Mr. Lotilla began his career in the academia as Assistant Professor of Law in 1985 at the University of the Philippines (UP) upon his admission to the Bar. He also served as UP's Vice-President for Public Affairs in 1991 and as Director of the Institute of International Legal Studies of the UP Law Center from 1989 to 1996. He was appointed Professor of Law in 1995. Prior to joining the government, Mr. Lotilla served as legal consultant to the Senate and the Senate Committee on Foreign Relations.
Mr. Lotilla holds undergraduate degrees in Psychology and History, a Bachelor of Laws degree from the University of the Philippines, and a Master of Laws degree from the University of Michigan Law School. As law professor, he taught courses including Constitutional Law, International Law, Corporation Law, Special Contract, Government Control of Businesses, International Economic Law, and Special Problems in Citizenship.
Mr. Lotilla hails from Sibalom, Antique, and served as Editor-in-Chief of the Philippine Collegian in 1983-1984.
Department of Energy
June 2001 - March 2005
Vince Perez was appointed by President Gloria Macapagal Arroyo in June 2001 at age 42 as the youngest Secretary of the Department of Energy.
Prior to the Energy post, Sec. Perez served briefly for three months as Undersecretary for Industry and. Investments at the Department of Trade and Industry and Managing Head of the Board of Investments.
Power Reforms became the battle cry under his tenure. Having faced three catastrophic grid as wide blackouts in his first year, Sec. Perez undertook a major overhaul of TransCo, such that there has been no Luzon grid wide black out since May 2002.
He oversaw the government's most comprehensive reorganization of various energy agencies with manpower reduction of more than 3,600 personnel. He jumpstarted the much-awaited privatization of the heavily indebted NPC with six plants successfully privatized so far.
He also navigated the delicate re-negotiations with more than 20 independent power producers, which generated $3 billion in future savings for the government.
He pushed for difficult power regulatory reforms, including removal of power rate subsidies, reflecting true cost of electricity and laid the foundation for a wholesale electricity market by 2006.
He accelerated rural electrification as part of President Arroyo's battle against rural poverty by energizing 6,634 barangays and sitios since 2001, more than the previous three administrations.
He pushed for efficiency in electric utilities, and for improved distribution service in various franchise areas such as Aklan, Bohol, Cebu, Masbate and Subic.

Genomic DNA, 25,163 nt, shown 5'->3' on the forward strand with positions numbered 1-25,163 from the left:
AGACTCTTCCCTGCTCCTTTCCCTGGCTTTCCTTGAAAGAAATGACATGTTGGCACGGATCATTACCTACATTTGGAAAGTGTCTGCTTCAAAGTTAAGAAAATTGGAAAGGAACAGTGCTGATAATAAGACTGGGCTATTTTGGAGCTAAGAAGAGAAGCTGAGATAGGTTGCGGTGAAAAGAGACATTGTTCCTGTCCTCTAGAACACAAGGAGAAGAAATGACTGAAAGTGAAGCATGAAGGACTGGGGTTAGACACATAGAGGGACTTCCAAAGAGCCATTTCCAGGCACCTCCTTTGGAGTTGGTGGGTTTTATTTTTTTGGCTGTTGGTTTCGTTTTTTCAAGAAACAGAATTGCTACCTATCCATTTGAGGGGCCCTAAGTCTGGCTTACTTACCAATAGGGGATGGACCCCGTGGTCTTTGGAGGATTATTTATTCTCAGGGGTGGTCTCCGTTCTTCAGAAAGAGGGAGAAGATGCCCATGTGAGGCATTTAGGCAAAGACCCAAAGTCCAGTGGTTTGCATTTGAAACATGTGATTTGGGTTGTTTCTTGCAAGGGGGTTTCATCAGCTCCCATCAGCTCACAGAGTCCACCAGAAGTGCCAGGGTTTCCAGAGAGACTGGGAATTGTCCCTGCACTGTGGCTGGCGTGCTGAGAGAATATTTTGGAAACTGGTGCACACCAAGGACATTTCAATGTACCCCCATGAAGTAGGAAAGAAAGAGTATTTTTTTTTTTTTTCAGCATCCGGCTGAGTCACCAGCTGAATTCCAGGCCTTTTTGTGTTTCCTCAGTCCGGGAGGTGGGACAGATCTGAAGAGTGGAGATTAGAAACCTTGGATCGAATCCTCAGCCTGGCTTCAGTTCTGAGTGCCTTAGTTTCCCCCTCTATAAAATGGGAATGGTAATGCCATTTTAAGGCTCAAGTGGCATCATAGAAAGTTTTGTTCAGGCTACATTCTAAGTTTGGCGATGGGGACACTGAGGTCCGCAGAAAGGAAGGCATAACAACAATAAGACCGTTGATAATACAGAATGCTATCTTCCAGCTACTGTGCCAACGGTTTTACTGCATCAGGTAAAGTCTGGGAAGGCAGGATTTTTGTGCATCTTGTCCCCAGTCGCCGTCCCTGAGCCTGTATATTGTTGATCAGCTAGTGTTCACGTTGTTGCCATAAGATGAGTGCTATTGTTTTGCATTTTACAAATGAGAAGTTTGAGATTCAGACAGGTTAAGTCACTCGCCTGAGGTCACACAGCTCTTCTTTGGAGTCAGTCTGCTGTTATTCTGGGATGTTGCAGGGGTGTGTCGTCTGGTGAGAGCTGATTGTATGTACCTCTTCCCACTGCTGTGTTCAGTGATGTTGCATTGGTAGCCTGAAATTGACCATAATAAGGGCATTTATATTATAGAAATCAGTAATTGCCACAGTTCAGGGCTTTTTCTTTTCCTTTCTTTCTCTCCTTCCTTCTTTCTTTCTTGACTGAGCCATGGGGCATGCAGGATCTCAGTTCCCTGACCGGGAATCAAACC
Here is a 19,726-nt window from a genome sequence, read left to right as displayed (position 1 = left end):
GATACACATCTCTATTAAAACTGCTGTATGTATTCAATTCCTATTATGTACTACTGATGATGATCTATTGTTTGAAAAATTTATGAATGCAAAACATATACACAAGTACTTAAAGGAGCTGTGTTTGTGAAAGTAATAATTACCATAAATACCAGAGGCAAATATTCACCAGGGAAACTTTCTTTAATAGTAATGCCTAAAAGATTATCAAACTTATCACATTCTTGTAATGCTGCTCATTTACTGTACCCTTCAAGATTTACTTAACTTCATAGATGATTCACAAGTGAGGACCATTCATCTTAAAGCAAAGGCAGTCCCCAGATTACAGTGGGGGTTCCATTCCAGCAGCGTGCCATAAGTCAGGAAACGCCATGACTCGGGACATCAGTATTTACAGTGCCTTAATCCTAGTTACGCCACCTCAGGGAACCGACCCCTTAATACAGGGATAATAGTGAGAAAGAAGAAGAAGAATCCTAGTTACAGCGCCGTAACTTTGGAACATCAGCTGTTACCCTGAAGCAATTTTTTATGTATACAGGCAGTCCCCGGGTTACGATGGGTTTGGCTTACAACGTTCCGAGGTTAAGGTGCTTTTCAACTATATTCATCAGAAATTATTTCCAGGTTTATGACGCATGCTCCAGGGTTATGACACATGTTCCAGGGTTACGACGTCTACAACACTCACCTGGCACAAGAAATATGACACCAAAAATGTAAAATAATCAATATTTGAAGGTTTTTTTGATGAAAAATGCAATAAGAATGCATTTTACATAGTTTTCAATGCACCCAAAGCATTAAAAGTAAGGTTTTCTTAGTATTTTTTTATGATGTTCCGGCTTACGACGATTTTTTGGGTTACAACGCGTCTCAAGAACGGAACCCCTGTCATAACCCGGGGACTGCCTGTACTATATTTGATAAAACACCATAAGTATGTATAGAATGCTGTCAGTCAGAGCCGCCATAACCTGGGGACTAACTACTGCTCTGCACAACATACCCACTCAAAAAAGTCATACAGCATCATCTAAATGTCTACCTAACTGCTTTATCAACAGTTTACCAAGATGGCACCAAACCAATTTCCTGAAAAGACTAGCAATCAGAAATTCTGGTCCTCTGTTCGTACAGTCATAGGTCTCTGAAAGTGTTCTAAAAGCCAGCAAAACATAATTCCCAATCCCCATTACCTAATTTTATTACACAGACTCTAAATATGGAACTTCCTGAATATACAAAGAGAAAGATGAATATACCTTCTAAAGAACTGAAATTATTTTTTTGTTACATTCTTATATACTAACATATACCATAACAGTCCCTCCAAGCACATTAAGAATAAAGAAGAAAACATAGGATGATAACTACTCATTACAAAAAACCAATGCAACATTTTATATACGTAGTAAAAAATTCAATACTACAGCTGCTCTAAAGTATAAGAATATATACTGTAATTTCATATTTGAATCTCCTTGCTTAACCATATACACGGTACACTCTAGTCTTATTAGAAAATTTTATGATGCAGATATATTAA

Energy Independence being one of the five major reform packages of the Arroyo Administration, Sec. Perez boosted the Philippines' energy self sufficiency from 45% in 2000 to 56% in 2004.
He renewed oil and gas exploration by launching the country's first petroleum bidding round with five service contracts awarded in the last 12 months, from none in the preceding six years.
He also aggressively promoted clean indigenous energy such as natural gas, and set a goal for the Philippines to become the world's largest geothermal power producer and Southeast Asia's leading wind power producer.
He initiated the development of alternative transport fuels for commercial use to reduce the country's dependence on imported oil.
He advocated consumer welfare and protection through intensified inspections of gas stations, campaigns on LPG standards and safety, and immediate implementation of the Meralco refund to marginalized electricity consumers. He re-launched an energy conservation campaign, promoted energy efficient lighting and mediated the scale down of the oil depots and the creation of Pandacan Linear Park.
He encouraged the oil companies to provide discounts on diesel fuel to public transport and immediately reflect downward international price movements in the local pump prices.
Sec. Perez actively promoted fresh investment in the energy sector, such that energy accounted for 70% of total investments registered with the BOI & PEZA in 2004.
Sec. Perez also played a key role in Philippine economic diplomacy, by forging strategic energy partnerships with China, India, Indonesia, Iran, Japan, Korea, Russia, Saudi Arabia, Thailand, the U.K. and the U.S., including ensuring adequate oil inventory during the Iraq war. He was elected the youngest chairman among his peers of both the ASEAN and APEC energy ministers meetings, and hosted the first ever ASEAN+3 energy ministerial meeting.
Department of Energy
March – June 2001
Signed Department Circular No. 2001-05-002, supplementary Implementing Rules and Regulations (IRR) implementing RA 8479, otherwise known as the "Downstream Oil Industry Deregulation Act of 1998," particularly Section 22 thereof.
Department of Energy
ENSURED ENERGY SUPPLY RELIABILITY FOR ECONOMIC GROWTH
The Department pushed for the restructuring of the electric power industry to encourage greater private sector participation. The Energy Industry Reform Act is now pending in the bicameral committees of both houses of Congress.
A total of 3,496 MW were added to the installed capacity with the completion of major power projects such as the 1,000 Sta. Rita FGPC natural gas power plant, 108 Duracom diesel-fired power plant, 600 MW Masinloc coal-fired power project (Units I and II) and the 1,200 MW Sual coal-fired thermal power plant.
Transmission line infrastructures were added to the system to strengthen the systems reliability and dependability. Additional line length projects reached an aggregate of 1,989 circuit kilometers.